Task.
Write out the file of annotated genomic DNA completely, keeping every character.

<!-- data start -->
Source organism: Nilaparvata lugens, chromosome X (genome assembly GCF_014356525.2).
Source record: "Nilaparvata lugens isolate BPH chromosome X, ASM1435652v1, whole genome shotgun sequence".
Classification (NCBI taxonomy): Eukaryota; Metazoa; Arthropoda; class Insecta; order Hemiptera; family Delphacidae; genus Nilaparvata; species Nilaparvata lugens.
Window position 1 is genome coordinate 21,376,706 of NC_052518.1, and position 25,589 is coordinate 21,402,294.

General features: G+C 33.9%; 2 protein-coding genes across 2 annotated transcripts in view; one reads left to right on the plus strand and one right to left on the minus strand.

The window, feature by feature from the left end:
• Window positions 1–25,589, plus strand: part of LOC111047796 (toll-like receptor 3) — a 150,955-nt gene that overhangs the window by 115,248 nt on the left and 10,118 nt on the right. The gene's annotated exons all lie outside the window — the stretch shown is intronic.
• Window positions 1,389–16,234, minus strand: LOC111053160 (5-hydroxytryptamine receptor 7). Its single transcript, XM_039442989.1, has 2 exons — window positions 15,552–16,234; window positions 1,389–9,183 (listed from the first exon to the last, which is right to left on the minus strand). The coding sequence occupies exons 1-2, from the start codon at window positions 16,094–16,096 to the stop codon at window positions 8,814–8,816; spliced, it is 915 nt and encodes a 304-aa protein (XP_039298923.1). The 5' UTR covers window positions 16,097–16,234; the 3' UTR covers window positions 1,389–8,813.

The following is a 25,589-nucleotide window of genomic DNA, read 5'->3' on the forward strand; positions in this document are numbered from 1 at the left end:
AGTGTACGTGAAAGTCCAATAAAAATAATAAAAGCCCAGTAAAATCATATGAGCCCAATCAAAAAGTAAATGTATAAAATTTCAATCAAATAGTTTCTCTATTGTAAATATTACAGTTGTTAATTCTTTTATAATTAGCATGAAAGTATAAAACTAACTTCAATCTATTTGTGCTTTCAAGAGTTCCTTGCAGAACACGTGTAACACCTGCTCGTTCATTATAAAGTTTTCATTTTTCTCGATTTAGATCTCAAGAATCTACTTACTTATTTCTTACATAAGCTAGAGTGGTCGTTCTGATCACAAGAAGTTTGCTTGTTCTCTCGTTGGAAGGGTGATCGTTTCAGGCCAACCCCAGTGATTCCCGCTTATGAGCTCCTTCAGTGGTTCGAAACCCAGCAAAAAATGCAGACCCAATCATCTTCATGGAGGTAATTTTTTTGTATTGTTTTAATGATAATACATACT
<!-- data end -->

Source organism: Nilaparvata lugens, chromosome X (genome assembly GCF_014356525.2).
Source record: "Nilaparvata lugens isolate BPH chromosome X, ASM1435652v1, whole genome shotgun sequence".
Classification (NCBI taxonomy): Eukaryota; Metazoa; Arthropoda; class Insecta; order Hemiptera; family Delphacidae; genus Nilaparvata; species Nilaparvata lugens.
Window position 1 is genome coordinate 21,376,706 of NC_052518.1, and position 25,589 is coordinate 21,402,294.

General features: G+C 33.9%; 2 protein-coding genes across 2 annotated transcripts in view; one reads left to right on the plus strand and one right to left on the minus strand.

The window, feature by feature from the left end:
• Window positions 1–25,589, plus strand: part of LOC111047796 (toll-like receptor 3) — a 150,955-nt gene that overhangs the window by 115,248 nt on the left and 10,118 nt on the right. The gene's annotated exons all lie outside the window — the stretch shown is intronic.
• Window positions 1,389–16,234, minus strand: LOC111053160 (5-hydroxytryptamine receptor 7). Its single transcript, XM_039442989.1, has 2 exons — window positions 15,552–16,234; window positions 1,389–9,183 (listed from the first exon to the last, which is right to left on the minus strand). The coding sequence occupies exons 1-2, from the start codon at window positions 16,094–16,096 to the stop codon at window positions 8,814–8,816; spliced, it is 915 nt and encodes a 304-aa protein (XP_039298923.1). The 5' UTR covers window positions 16,097–16,234; the 3' UTR covers window positions 1,389–8,813.

The following is a 25,589-nucleotide window of genomic DNA, read 5'->3' on the forward strand; positions in this document are numbered from 1 at the left end:
AGTGTACGTGAAAGTCCAATAAAAATAATAAAAGCCCAGTAAAATCATATGAGCCCAATCAAAAAGTAAATGTATAAAATTTCAATCAAATAGTTTCTCTATTGTAAATATTACAGTTGTTAATTCTTTTATAATTAGCATGAAAGTATAAAACTAACTTCAATCTATTTGTGCTTTCAAGAGTTCCTTGCAGAACACGTGTAACACCTGCTCGTTCATTATAAAGTTTTCATTTTTCTCGATTTAGATCTCAAGAATCTACTTACTTATTTCTTACATAAGCTAGAGTGGTCGTTCTGATCACAAGAAGTTTGCTTGTTCTCTCGTTGGAAGGGTGATCGTTTCAGGCCAACCCCAGTGATTCCCGCTTATGAGCTCCTTCAGTGGTTCGAAACCCAGCAAAAAATGCAGACCCAATCATCTTCATGGAGGTAATTTTTTTGTATTGTTTTAATGATAATACATACT